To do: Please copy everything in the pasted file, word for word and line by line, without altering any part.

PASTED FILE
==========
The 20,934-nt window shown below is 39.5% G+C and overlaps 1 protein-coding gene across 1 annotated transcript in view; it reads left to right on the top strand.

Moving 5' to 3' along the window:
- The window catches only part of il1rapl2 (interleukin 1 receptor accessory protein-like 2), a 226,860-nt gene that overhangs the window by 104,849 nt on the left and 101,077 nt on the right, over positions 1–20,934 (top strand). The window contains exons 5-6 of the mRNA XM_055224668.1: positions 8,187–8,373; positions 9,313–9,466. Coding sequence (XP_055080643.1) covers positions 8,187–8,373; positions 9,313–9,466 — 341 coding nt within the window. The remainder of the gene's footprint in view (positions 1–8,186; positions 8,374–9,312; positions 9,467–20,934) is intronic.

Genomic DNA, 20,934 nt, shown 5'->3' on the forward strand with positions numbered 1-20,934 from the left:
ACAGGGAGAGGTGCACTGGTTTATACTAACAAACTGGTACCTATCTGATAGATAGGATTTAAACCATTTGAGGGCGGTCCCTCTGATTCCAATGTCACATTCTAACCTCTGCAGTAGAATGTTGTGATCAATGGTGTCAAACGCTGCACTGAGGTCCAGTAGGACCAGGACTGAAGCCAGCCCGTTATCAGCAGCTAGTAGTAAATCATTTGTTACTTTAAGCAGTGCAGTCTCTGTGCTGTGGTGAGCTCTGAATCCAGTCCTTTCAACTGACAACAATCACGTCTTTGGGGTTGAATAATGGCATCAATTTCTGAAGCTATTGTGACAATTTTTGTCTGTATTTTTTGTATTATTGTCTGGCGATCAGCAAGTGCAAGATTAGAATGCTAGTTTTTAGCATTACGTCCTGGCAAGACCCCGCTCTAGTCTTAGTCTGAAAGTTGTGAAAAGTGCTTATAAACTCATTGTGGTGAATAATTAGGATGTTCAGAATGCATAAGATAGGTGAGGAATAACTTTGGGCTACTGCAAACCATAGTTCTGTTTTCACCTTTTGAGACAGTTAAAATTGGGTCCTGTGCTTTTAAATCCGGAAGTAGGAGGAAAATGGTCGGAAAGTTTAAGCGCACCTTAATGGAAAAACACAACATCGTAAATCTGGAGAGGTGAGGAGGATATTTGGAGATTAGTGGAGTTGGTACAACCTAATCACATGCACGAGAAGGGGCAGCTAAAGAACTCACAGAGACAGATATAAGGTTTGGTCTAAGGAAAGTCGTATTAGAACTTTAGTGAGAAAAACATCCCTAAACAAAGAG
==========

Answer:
The 20,934-nt window shown below is 39.5% G+C and overlaps 1 protein-coding gene across 1 annotated transcript in view; it reads left to right on the top strand.

Moving 5' to 3' along the window:
- The window catches only part of il1rapl2 (interleukin 1 receptor accessory protein-like 2), a 226,860-nt gene that overhangs the window by 104,849 nt on the left and 101,077 nt on the right, over positions 1–20,934 (top strand). The window contains exons 5-6 of the mRNA XM_055224668.1: positions 8,187–8,373; positions 9,313–9,466. Coding sequence (XP_055080643.1) covers positions 8,187–8,373; positions 9,313–9,466 — 341 coding nt within the window. The remainder of the gene's footprint in view (positions 1–8,186; positions 8,374–9,312; positions 9,467–20,934) is intronic.

Genomic DNA, 20,934 nt, shown 5'->3' on the forward strand with positions numbered 1-20,934 from the left:
ACAGGGAGAGGTGCACTGGTTTATACTAACAAACTGGTACCTATCTGATAGATAGGATTTAAACCATTTGAGGGCGGTCCCTCTGATTCCAATGTCACATTCTAACCTCTGCAGTAGAATGTTGTGATCAATGGTGTCAAACGCTGCACTGAGGTCCAGTAGGACCAGGACTGAAGCCAGCCCGTTATCAGCAGCTAGTAGTAAATCATTTGTTACTTTAAGCAGTGCAGTCTCTGTGCTGTGGTGAGCTCTGAATCCAGTCCTTTCAACTGACAACAATCACGTCTTTGGGGTTGAATAATGGCATCAATTTCTGAAGCTATTGTGACAATTTTTGTCTGTATTTTTTGTATTATTGTCTGGCGATCAGCAAGTGCAAGATTAGAATGCTAGTTTTTAGCATTACGTCCTGGCAAGACCCCGCTCTAGTCTTAGTCTGAAAGTTGTGAAAAGTGCTTATAAACTCATTGTGGTGAATAATTAGGATGTTCAGAATGCATAAGATAGGTGAGGAATAACTTTGGGCTACTGCAAACCATAGTTCTGTTTTCACCTTTTGAGACAGTTAAAATTGGGTCCTGTGCTTTTAAATCCGGAAGTAGGAGGAAAATGGTCGGAAAGTTTAAGCGCACCTTAATGGAAAAACACAACATCGTAAATCTGGAGAGGTGAGGAGGATATTTGGAGATTAGTGGAGTTGGTACAACCTAATCACATGCACGAGAAGGGGCAGCTAAAGAACTCACAGAGACAGATATAAGGTTTGGTCTAAGGAAAGTCGTATTAGAACTTTAGTGAGAAAAACATCCCTAAACAAAGAG